When Ohio’s deer hunters head out into the field Nov. 27 — opening day of the deer gun season — they might not realize there is something going on in the background.
When they plunk down their money to buy a hunting license and deer permit, they are financing a sophisticated web of wildlife officers, supervisors, technicians, experts and support staff, all with simple goals in mind: “The goal of Ohio’s Deer Management Program is to provide a deer population that maximizes recreational opportunities, while minimizing conflicts with landowners and motorists.”
By tweaking bag limits in individual counties over the years, the Ohio Division of Wildlife tries to meet these goals for hunters by providing strong deer numbers throughout the state. This might be the year it happens.
“The outlook is good this year,” said Bret Beatty, wildlife management supervisor for Wildlife District 5, southwest Ohio. “We have had conservative bag limits in recent years and that has helped us build up the herd.”
“Anecdotally, I have talked to a number of guys who are seeing good numbers of deer this year,” he added.
Deer gun season will take place Nov. 27 to Dec. 3, and Dec. 16-17. It will be followed by the annual muzzleloader season, Jan. 6-9.
Last year hunters took down 182,169 deer during the entire season, about 3 percent lower than the year before. As for gun season totals, Ohio hunters bagged 66,759 whitetails, about a 9 percent drop from the previous year.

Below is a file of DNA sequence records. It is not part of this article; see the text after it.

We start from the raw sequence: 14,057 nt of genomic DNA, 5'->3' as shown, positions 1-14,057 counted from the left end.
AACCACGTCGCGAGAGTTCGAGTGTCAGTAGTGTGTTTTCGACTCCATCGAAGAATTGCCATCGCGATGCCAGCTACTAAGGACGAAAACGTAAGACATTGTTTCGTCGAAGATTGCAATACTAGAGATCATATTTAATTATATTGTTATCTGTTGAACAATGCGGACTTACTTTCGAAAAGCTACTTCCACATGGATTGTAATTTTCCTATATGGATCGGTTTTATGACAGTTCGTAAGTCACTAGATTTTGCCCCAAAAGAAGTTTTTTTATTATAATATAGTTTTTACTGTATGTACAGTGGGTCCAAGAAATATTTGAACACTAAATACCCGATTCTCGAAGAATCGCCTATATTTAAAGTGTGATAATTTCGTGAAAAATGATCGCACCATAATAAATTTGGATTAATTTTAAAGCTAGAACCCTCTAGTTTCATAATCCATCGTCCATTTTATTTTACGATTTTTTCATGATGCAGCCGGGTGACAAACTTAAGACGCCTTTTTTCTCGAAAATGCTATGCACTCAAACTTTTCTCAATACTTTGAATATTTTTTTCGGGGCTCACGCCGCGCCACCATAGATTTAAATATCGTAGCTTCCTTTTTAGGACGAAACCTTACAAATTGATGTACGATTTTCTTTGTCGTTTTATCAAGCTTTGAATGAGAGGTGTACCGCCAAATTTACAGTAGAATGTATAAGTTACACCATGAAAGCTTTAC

While some look at the sagging numbers and become alarmed, the planners look ahead and say lower harvest numbers one year means more deer available for the next season. The wildlife management people see their job as providing a healthy herd, not insuring a successful hunt.
That’s up to the hunters.
Regulations for hunting deer this year are mostly unchanged from last year. A few county bag limits have changed and this year all straight-walled cartridge rifles are legal, between .357 and .50 caliber.
For questions about regulations, bag limits or anything else pertaining to deer hunting, visit wildohio.gov or call (800) WILDLIFE (945-3543).
Healthy herd: With few exceptions, Ohioans should find a healthy bunch of whitetail deer out in the woods and fields this year. "There are a few eastern Ohio counties with cases of EHD, but it's not a big concern," said Beatty.
EHD is epizootic hemorrhagic disease, confirmed in both cows and deer. It is an often fatal disease spread by midges, not passed directly from one animal to another. Midges are killed by the first frost.
Wildlife officials are more concerned with CWD (chronic wasting disease), even though the disease has never been detected in a wild deer in the state. There was one in a captive deer facility in Holmes County a couple of years ago. So now the state monitors deer in that area. If you plan to hunt deer in Holmes or Wayne counties, check to make sure you comply with testing procedures.
For more information about rules regarding hunting in the Disease Surveillance Area, CWD or statewide hunting regulations, visit wildohio.gov.
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